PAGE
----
Dino Crisis - a retrospective


I am extremely bullish about Dino Crisis. I genuinely think it’s the best horror game ever made.

By Ben Spring aka on Twitter @benedict_spring

In the next few paragraphs I’ll tell you why, but if I had to explain myself in one word? Lasers. You see, when there’s a ravenous, gorgeously animated dino barreling thunderously up the gleaming, live-rendered corridor towards you, if you’re plumb out of ammo, you have another option.

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Just flick on a laser fence. Ker-click, goes the switch. Zuhm, go the lasers. Hiss, goes the dinosaur. You wait, your grin growing. The lizard hits the lasers. The most glorious combination of sounds ever pumped out of a PSX soundchip bursts from your TV speakers. There’s the low thrum of the beams. The harsh, sci-fi buzz of the shock. And crowning it all, the eardrum-scraping squeal of the charging raptor. Down it crashes. You turn off the beams. You run right over it’s scaly face, straight into the door it was guarding. Screw you, raptor. Okay, Ben, calm down, get some air.

What’s so great about all that overly florid description? Well, dear reader, that one cathartic moment represents everything Dino Crisis did right.

Level design that treads a perfect balance between linear and open, forcing you into tense encounters, in the narrow corridors those beams guarded. Graphics that milked every polygon the PS1 could render to create the insanely lifelike stalking of each of the game’s lethal enemies.

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The perfect art design, giving terrifying weight and threat to the animations and sounds of the dinos, contrasted perfectly again the cold, evocative near-future facility the game is set in, a perfect home for those vicious lasers. And true, punishing “survival panic”, as the marketing buffs liked to call it. You don’t use those fences for fun.

You use them because every single one of your questionably titled “Slag Bullets” and Anaesthetic Darts is a precious treasure, and the lasers let you scrape together another magazine-ful. There are other points to make, like how seamlessly the lasers fit into the insanely gorgeous set of mechanisms that bring life to the facility around you, (Let it be said unequivocally that the sound effects in Dino Crisis’ puzzles are tear-jerkingly perfect) but I can’t harp on about lasers forever. Even typing the word feels weird now.

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Why else was Dino Crisis so sublime? This game had quicktime events before Shenmue, albeit of the ‘spam every button’ kind. It wasn’t afraid of innovation. Dinosaurs could shake your weapons out of your grasp, you could make poison darts out of your extra lives, and in the sweetest possible nod to Jurassic Park, raptors could open doors.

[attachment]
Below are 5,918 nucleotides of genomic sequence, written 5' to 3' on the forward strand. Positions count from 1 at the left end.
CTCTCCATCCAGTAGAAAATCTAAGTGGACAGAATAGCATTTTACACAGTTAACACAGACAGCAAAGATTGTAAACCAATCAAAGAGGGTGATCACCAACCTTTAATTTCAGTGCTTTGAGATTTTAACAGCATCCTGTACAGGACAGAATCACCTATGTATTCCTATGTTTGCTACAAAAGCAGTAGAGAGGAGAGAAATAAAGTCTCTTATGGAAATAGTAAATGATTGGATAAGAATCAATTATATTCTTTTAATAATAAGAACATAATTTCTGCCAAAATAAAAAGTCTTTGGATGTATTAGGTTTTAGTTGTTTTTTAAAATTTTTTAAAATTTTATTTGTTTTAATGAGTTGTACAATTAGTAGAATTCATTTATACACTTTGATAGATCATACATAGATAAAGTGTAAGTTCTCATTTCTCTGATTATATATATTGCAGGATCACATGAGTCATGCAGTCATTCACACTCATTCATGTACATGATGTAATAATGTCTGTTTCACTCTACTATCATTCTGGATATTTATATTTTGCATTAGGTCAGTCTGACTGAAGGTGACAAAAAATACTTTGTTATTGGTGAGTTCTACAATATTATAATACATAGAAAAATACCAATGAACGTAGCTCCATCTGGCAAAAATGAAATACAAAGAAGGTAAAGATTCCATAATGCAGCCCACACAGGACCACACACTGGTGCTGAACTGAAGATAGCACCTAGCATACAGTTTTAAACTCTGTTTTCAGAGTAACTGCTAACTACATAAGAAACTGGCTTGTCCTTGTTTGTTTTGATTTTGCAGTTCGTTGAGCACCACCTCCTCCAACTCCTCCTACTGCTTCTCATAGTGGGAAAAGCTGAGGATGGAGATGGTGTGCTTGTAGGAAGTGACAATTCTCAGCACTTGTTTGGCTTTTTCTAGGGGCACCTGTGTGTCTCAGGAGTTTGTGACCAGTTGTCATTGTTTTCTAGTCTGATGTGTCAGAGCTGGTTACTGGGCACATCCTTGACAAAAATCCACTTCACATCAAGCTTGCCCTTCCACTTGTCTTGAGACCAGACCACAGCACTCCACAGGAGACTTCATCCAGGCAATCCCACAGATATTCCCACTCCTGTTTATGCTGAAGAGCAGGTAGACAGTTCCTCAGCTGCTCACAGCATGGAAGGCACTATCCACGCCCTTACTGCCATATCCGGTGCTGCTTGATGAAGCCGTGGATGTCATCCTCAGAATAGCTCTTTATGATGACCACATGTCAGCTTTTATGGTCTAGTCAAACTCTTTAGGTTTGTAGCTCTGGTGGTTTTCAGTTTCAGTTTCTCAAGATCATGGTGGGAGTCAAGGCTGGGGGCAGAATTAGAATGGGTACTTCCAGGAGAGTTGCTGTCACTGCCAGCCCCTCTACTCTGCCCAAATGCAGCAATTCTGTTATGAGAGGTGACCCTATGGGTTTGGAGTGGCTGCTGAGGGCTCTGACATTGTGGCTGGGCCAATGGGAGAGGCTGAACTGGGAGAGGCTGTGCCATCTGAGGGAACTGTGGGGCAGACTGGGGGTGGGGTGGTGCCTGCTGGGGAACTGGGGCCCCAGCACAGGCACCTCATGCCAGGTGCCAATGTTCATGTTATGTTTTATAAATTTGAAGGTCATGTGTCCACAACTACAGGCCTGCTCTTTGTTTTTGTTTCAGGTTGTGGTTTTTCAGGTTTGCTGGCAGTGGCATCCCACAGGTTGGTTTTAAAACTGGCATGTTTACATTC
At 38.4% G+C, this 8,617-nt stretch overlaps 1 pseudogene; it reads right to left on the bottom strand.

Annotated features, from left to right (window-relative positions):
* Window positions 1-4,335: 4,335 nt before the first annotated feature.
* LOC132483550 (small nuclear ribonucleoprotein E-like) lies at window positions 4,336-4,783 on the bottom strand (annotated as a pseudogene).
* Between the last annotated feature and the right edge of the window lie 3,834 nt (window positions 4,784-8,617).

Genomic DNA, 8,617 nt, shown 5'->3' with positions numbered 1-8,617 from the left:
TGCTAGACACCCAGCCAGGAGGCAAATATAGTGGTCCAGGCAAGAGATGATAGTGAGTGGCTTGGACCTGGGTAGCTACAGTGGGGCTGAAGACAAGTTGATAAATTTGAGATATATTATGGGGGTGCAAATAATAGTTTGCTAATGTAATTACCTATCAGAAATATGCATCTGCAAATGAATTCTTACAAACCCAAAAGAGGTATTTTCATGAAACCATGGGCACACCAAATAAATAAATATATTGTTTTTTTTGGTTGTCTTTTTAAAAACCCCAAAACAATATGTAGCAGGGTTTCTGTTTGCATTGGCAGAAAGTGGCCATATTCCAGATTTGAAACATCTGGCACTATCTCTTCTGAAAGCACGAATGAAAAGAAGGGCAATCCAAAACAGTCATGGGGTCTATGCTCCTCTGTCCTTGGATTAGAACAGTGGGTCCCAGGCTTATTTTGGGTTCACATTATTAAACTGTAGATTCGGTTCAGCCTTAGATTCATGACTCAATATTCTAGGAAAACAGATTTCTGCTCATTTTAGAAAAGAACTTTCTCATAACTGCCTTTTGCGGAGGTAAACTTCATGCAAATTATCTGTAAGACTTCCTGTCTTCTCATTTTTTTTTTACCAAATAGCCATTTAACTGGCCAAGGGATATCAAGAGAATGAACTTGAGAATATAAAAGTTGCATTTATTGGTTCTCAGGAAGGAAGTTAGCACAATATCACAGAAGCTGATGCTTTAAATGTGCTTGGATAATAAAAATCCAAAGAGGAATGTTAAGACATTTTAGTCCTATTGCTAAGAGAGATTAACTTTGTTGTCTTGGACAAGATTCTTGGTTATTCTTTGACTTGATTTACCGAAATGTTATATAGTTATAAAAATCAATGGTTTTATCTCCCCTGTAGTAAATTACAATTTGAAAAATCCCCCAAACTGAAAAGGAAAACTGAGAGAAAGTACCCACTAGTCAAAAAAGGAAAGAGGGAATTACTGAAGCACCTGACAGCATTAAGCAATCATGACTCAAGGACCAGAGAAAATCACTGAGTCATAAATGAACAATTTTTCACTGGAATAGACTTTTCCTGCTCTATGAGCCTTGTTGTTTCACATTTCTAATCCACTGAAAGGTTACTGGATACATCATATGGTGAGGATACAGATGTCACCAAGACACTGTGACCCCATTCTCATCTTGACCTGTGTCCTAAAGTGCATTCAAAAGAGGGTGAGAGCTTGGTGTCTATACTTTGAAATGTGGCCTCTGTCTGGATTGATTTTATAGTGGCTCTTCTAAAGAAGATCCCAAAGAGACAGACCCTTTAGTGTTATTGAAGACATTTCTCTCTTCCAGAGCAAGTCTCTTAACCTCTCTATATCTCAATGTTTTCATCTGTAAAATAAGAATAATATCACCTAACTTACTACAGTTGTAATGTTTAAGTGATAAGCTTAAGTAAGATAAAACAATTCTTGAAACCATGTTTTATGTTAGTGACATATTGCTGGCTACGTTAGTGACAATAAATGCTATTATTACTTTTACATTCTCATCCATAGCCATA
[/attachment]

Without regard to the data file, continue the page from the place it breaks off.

It was head and shoulders above most other titles in terms of dialogue too, with a big body of voice acting, genuinely funny one-liners, actual emotionally involved decisions to make. The developers did nothing wrong. The design was absolutely sumptuous. Moonlight spilling through a cold, empty corridor, footsteps echoing out. Huge, ageing freight elevators wheezing their way into the belly of the earth. Dino Crisis’ Ibis Island is, for me, the only PS1 environment on a par with Metal Gear Solid for the beauty of its design.

Despite its age old control scheme, it’s far more enjoyable to pick back up than the original Resident Evil, and still trumps the majority of modern horror titles in terms of design and execution. And yet, unlike its zombie-themed sibling; it never went on to create a true legacy, its IP mired in an awkward middle ground between action and horror. Dino Crisis 2 was a fast paced action shooter, Dino Crisis 3 was a derivative mess. Dino Crisis never got the rebirth it deserved. It probably never will. And that’s sad, because when you look past the dated controls and deliciously cheesy story, you’ll find some of the smartest mechanical horror design ever written to a disc.

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In one scene, trying to access an identity card-locked elevator, you’re forced to write yourself an ID. You find a researcher’s phone number, ring their pager, and traipse off to search the facility. When you find their messily devoured remains, pager buzzing within, you take a scan of their fingerprints, and forge their ID. Try and top that, Jurassic World.

By Ben Spring aka on Twitter @benedict_spring

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